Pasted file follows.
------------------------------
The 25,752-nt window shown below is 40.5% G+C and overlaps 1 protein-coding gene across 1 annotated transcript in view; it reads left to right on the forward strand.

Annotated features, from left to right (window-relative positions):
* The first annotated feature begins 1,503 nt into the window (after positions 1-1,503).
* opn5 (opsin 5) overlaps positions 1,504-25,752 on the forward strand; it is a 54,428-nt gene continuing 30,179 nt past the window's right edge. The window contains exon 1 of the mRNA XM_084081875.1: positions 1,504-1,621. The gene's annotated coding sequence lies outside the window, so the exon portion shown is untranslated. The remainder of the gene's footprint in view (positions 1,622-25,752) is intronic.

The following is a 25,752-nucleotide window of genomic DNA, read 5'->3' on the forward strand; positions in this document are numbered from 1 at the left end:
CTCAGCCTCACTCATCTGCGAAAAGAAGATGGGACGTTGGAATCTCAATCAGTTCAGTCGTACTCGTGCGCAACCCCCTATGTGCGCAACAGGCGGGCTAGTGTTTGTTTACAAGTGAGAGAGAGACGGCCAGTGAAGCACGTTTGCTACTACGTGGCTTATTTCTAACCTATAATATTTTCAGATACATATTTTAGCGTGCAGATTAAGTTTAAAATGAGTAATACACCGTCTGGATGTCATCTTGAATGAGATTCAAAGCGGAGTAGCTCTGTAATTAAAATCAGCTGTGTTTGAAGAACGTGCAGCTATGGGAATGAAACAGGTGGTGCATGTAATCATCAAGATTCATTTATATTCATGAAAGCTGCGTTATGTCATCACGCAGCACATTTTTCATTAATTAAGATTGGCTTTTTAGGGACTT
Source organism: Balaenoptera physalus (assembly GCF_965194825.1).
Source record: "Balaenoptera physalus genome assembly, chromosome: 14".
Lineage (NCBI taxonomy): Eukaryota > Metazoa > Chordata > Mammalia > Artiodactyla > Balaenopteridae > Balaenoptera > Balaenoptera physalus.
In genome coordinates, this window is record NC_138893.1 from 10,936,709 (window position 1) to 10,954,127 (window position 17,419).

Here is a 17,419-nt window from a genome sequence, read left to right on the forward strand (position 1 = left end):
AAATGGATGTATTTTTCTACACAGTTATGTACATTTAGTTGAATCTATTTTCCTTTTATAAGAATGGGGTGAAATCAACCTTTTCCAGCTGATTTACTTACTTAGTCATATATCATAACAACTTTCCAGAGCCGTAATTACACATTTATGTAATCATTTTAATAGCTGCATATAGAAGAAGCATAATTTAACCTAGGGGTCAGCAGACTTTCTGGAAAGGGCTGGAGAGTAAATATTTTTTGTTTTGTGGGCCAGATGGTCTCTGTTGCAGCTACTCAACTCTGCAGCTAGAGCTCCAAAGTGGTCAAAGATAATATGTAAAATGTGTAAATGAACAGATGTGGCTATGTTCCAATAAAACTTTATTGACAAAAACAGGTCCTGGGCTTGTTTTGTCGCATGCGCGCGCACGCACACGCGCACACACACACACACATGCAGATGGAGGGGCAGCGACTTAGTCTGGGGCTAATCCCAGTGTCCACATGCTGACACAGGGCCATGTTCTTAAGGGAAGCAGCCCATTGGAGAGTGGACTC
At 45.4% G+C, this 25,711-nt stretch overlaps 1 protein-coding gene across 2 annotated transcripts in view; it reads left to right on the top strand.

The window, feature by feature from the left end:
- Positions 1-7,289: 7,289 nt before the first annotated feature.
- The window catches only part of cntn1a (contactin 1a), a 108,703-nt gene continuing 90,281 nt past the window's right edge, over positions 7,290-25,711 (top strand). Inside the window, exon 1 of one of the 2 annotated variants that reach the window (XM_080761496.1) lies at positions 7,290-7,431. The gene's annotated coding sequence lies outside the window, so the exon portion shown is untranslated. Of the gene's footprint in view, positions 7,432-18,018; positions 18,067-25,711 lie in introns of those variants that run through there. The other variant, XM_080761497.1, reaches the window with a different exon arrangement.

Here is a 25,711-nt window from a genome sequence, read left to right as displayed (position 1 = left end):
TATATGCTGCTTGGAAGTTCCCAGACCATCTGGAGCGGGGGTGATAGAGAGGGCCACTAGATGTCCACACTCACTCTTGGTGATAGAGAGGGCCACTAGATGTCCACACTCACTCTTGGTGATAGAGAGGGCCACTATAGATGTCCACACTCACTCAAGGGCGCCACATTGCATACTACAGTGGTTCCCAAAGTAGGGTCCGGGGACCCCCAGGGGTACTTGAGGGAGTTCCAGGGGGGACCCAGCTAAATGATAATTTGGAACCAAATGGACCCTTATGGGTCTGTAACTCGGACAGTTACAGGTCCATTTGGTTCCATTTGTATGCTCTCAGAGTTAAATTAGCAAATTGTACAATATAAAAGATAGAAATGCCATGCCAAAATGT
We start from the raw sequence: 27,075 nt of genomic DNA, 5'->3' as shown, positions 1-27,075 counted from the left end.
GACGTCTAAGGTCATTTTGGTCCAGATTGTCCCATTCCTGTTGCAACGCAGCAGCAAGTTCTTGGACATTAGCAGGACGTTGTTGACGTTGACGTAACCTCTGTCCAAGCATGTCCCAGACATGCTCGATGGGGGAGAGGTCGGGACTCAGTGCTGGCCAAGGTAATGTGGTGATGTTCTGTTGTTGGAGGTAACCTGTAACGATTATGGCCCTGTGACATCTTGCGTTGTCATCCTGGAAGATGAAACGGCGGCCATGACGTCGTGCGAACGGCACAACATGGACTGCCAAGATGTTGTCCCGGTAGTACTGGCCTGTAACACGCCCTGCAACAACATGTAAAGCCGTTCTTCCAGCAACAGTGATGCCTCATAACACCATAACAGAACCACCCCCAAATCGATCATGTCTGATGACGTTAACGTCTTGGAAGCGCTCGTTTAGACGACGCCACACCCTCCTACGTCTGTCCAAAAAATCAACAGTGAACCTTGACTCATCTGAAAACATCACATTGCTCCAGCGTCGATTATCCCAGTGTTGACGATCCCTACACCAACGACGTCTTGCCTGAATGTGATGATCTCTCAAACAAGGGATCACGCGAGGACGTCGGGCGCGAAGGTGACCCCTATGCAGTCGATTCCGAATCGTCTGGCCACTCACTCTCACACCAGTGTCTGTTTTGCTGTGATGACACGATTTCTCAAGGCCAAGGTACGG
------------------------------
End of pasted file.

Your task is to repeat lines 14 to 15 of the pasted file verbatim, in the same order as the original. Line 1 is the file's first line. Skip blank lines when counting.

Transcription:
The window, feature by feature from the left end:
- Positions 1-7,289: 7,289 nt before the first annotated feature.